He keeps explaining why given the wrong expectations the authentic travel experience is a myth, but it is not at all if one is prepared to experience a place the way it is.

    And I totally disagree with the last passage you quote. I am not changed one little bit in my everyday life by the fact that American or German toursts are walking next to me. If they want to experience this destination for what it is without demanding that it adjusts to their cultural habits – and when it doesn’t, being pissed off – they can very well experience the authentic life style. So for me, authentic travel is not a myth at all, provided people start to be aware of what living in a destination x or y really means, and not what they thing it means. Which is not at all always the case.

    It has nothing to do with the concept of authentic travel, but with individual travelers. I hope this clarifies my opinion.

  10. The debate continues here! Very interesting!

  11. Gary

    I agree entirely and very well worded. It’s the same here in Australia. Many visitors come to Australia expecting to see a lifestyle as depicted in films like Crocodile Dundee, where everyone is a rugged individual able to fend for themselves in the wilds with little more than a knife and a broad-brimmed hat! The truth is, Australia is one of the most urbanised societies in the world, with over 80% of the population living in large modern cities on the coast. Many if not most Australians haven’t even seen a kangaroo in their natural surroundings.

    The best advice for a traveller is to go with the flow. Just take things as they are.

  12. Really? Aren’t there kangaroos everywhere? LOL

  13. I agree with you Gloria. Having been very lucky to have have lived/studied/volunteered in France (5 years and many summers) and Italy (2 years and many summers, mostly in Tuscany) due both to my parents’ nomadic jobs as students and Professors and in my pro-active life as a young man and thereafter, I think that one’s perspective also changes when one stays in a location long-term. A trip is not, in this case, merely a “destination” to be seen.

    The idea that a destination is a place to “do,” as part of the neocolonialist “bucket-list” checklist idea — are notions that are pet peeves to me, as there is a tendency among those who travel this way to treat others and their culture as so many curiosities to photograph and brag about how many countries or places you have visited.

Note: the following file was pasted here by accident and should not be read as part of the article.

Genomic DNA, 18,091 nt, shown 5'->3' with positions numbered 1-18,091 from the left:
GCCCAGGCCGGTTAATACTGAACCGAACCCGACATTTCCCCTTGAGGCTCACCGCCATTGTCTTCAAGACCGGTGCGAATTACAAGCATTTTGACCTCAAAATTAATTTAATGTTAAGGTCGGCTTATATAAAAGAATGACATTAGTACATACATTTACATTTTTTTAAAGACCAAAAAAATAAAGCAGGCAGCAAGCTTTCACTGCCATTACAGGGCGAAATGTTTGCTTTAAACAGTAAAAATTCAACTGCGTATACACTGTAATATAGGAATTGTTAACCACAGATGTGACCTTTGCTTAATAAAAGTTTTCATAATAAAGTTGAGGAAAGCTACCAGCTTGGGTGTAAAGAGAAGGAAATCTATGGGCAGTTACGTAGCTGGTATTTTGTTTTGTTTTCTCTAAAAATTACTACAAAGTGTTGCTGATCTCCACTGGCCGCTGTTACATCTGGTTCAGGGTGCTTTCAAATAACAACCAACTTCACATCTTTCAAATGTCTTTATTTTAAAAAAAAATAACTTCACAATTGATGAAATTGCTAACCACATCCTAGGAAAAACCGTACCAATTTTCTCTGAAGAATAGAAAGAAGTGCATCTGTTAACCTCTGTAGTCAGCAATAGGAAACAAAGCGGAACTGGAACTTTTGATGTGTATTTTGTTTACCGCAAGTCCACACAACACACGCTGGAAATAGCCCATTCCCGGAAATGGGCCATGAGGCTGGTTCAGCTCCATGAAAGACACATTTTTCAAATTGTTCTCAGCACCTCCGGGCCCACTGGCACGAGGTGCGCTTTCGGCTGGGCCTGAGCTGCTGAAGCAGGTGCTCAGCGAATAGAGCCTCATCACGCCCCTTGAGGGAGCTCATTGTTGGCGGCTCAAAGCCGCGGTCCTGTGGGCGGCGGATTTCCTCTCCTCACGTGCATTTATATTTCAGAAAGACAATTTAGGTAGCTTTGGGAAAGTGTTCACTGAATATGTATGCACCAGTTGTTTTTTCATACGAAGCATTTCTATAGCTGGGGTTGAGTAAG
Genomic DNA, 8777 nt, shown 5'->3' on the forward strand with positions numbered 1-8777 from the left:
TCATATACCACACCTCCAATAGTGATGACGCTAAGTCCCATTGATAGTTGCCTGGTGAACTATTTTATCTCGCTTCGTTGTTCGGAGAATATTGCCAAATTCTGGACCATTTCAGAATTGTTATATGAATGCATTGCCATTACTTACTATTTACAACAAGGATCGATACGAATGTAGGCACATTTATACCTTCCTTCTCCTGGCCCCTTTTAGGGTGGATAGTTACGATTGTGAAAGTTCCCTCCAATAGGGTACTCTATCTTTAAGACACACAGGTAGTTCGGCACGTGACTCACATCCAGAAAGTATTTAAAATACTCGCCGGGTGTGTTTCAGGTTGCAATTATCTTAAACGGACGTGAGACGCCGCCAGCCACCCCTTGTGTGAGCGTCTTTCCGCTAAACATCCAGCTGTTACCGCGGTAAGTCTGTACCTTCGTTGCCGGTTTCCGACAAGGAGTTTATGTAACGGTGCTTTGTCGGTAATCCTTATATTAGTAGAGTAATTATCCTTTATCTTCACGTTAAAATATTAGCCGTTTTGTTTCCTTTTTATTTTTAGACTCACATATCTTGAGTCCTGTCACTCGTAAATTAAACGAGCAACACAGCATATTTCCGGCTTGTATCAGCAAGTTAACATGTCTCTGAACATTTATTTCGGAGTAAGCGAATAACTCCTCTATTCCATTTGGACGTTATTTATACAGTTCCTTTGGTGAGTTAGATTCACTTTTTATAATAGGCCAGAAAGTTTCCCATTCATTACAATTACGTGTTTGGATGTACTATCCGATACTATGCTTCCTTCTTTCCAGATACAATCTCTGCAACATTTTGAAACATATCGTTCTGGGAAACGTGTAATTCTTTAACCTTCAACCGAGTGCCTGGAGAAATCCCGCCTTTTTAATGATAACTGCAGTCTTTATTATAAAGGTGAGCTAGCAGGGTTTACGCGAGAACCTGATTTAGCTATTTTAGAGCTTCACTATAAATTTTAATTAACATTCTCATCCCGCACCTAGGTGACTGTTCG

You are more forgiving than I regarding fellow tourists. When I see Americans walk briskly into one of the finer coffee shops in Siena (Caffe’ Fiorella), and demand loudly in English for a “coke and a coffee,” it embarrasses me for them (no nationality is except from this sort of behavior, of course), as no effort is made to realize where they are and respect the customs of the place they are at in the heart of where Renaissance Humanism was born, no less!. There is no attempt to at least say “please” or try to convey their requests in Italian, if you will, when locals are so often forgiving of any language difficulties and appreciative of any effort. The barista is not a servant who deserves such disrespect.

    When one lives with locals, even after learning the language, one will always be an outsider in the absolutist sense, but one learns to accept a location and a culture/subculture(s) for what it is. Not to be too existential, but one simply learns to “be” in that location, with the local people, and experience the local culture. Everything else follows, from open-mindedness to true empathy for the locals and appreciation for their culture–both in its positive and negative lights.

    I am therefore convinced that long-term travel and staying in once location is one of the better ways to experience “authentic travel” where possible. When the line between living with others and traveling dissolves, that is where the experience of authenticity begins. Post-moderns will tell you that there is no such thing as authenticity in the absolute sense and that authenticity is a very naive notion disproved by the intellectual “progress” of modern linguistic theory (itself derived from ideas and intellectual games from 19th century thinkers, and their ancestors, etc.).

    I prefer not to be a nihilist or a relativist and enjoy the incredible hospitality of hosts, such as can be found in many locations in Italy and worldwide.

    Home rentals or Agritourismi or Hostels, the longest possible if one can afford them, are great ways to visit an area for those in search of some semblance of authenticity, I have found in my travels at all stages of life, by the way. But I am open to any ideas which contradict my experience for future reference.